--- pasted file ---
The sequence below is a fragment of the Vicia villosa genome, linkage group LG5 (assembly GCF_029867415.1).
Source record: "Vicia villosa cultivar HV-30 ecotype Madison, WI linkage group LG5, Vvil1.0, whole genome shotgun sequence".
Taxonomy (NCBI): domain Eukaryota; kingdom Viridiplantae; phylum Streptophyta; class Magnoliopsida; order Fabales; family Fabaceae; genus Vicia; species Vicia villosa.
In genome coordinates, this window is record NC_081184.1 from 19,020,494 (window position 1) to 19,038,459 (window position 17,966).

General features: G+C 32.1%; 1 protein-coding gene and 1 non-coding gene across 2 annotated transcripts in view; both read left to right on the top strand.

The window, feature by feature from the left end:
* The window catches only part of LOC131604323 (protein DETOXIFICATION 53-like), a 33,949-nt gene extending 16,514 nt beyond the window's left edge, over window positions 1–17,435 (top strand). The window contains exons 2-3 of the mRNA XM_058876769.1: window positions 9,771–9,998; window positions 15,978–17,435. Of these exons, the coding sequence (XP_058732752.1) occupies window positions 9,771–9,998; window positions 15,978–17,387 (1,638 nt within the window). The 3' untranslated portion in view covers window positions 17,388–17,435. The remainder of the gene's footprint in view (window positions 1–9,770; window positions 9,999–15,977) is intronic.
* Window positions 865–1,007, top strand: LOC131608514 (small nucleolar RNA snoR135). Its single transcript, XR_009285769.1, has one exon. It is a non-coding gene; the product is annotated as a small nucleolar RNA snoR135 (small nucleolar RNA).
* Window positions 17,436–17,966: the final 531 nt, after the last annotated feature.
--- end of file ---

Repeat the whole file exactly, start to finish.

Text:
The sequence below is a fragment of the Vicia villosa genome, linkage group LG5 (assembly GCF_029867415.1).
Source record: "Vicia villosa cultivar HV-30 ecotype Madison, WI linkage group LG5, Vvil1.0, whole genome shotgun sequence".
Taxonomy (NCBI): domain Eukaryota; kingdom Viridiplantae; phylum Streptophyta; class Magnoliopsida; order Fabales; family Fabaceae; genus Vicia; species Vicia villosa.
In genome coordinates, this window is record NC_081184.1 from 19,020,494 (window position 1) to 19,038,459 (window position 17,966).

General features: G+C 32.1%; 1 protein-coding gene and 1 non-coding gene across 2 annotated transcripts in view; both read left to right on the top strand.

The window, feature by feature from the left end:
* The window catches only part of LOC131604323 (protein DETOXIFICATION 53-like), a 33,949-nt gene extending 16,514 nt beyond the window's left edge, over window positions 1–17,435 (top strand). The window contains exons 2-3 of the mRNA XM_058876769.1: window positions 9,771–9,998; window positions 15,978–17,435. Of these exons, the coding sequence (XP_058732752.1) occupies window positions 9,771–9,998; window positions 15,978–17,387 (1,638 nt within the window). The 3' untranslated portion in view covers window positions 17,388–17,435. The remainder of the gene's footprint in view (window positions 1–9,770; window positions 9,999–15,977) is intronic.
* Window positions 865–1,007, top strand: LOC131608514 (small nucleolar RNA snoR135). Its single transcript, XR_009285769.1, has one exon. It is a non-coding gene; the product is annotated as a small nucleolar RNA snoR135 (small nucleolar RNA).
* Window positions 17,436–17,966: the final 531 nt, after the last annotated feature.